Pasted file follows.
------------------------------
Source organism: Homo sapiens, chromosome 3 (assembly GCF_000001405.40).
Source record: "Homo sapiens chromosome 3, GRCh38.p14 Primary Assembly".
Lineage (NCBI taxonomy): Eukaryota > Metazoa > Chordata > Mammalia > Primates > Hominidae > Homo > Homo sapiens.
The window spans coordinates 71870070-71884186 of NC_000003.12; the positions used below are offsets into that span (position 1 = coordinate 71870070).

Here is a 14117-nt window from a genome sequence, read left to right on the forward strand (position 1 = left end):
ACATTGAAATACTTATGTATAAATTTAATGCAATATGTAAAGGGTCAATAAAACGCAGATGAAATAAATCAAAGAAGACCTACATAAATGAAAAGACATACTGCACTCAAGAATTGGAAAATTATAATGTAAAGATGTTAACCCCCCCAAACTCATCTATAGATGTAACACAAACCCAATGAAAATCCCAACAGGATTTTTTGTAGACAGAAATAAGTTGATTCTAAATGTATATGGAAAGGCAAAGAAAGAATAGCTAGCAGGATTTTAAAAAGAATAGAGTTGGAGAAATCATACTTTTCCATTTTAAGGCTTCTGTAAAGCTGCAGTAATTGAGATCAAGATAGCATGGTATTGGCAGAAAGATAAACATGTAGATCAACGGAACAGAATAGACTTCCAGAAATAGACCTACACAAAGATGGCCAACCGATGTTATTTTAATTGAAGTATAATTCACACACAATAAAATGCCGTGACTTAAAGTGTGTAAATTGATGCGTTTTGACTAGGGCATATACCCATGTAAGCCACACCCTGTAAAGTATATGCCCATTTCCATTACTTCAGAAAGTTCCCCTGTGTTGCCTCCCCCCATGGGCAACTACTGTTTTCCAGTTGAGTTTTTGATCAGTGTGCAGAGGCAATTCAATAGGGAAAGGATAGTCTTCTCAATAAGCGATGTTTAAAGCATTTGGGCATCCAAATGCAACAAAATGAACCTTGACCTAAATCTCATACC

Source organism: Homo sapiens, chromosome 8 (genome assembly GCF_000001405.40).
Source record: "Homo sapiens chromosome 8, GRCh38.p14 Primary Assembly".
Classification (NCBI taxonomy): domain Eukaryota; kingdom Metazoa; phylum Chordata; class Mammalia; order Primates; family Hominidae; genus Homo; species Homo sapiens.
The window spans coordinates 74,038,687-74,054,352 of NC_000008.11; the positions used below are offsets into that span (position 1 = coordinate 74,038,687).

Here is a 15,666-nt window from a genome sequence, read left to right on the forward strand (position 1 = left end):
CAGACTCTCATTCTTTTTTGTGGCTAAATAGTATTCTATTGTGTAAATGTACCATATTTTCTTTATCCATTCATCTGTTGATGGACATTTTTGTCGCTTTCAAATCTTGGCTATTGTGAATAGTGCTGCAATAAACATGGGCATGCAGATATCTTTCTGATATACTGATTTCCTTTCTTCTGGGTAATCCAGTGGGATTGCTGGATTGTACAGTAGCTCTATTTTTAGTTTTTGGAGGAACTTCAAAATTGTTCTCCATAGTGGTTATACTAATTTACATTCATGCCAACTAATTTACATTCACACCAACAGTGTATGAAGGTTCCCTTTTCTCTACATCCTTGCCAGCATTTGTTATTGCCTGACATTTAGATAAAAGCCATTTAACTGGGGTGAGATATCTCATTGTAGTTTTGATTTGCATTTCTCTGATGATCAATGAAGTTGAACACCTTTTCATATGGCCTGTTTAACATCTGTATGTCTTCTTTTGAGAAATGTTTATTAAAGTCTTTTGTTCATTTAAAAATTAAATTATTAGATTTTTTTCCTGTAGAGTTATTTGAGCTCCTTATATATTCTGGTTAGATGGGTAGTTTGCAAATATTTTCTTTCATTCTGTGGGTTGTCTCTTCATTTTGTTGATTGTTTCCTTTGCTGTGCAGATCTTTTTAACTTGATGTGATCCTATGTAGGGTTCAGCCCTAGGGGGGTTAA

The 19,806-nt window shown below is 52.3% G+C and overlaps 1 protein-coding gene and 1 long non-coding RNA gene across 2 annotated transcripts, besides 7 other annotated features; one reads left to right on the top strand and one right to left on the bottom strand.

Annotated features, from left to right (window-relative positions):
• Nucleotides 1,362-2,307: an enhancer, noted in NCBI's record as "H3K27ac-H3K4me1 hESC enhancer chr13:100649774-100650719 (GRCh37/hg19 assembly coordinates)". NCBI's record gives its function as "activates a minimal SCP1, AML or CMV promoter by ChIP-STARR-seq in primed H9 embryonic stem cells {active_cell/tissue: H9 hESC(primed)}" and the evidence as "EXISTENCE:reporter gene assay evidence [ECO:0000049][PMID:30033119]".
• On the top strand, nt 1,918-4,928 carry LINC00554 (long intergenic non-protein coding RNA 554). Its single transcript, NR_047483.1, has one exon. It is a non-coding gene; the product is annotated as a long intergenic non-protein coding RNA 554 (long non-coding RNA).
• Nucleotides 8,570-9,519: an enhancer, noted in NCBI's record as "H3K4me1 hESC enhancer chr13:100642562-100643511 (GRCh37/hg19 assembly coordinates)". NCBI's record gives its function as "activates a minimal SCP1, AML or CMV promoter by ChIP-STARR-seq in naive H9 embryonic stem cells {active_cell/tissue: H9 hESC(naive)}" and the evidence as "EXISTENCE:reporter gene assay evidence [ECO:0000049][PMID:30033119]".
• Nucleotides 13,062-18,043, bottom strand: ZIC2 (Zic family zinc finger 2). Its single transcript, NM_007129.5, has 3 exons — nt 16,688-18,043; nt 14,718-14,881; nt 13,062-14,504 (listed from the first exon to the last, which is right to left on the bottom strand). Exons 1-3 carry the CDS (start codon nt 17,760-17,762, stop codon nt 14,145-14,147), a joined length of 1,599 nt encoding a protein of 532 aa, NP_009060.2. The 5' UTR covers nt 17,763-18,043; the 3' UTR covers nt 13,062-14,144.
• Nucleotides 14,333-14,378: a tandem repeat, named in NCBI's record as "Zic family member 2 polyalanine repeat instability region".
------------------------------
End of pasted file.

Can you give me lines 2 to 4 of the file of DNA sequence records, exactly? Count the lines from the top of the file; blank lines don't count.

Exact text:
Source record: "Homo sapiens chromosome 3, GRCh38.p14 Primary Assembly".
Lineage (NCBI taxonomy): Eukaryota > Metazoa > Chordata > Mammalia > Primates > Hominidae > Homo > Homo sapiens.
The window spans coordinates 71870070-71884186 of NC_000003.12; the positions used below are offsets into that span (position 1 = coordinate 71870070).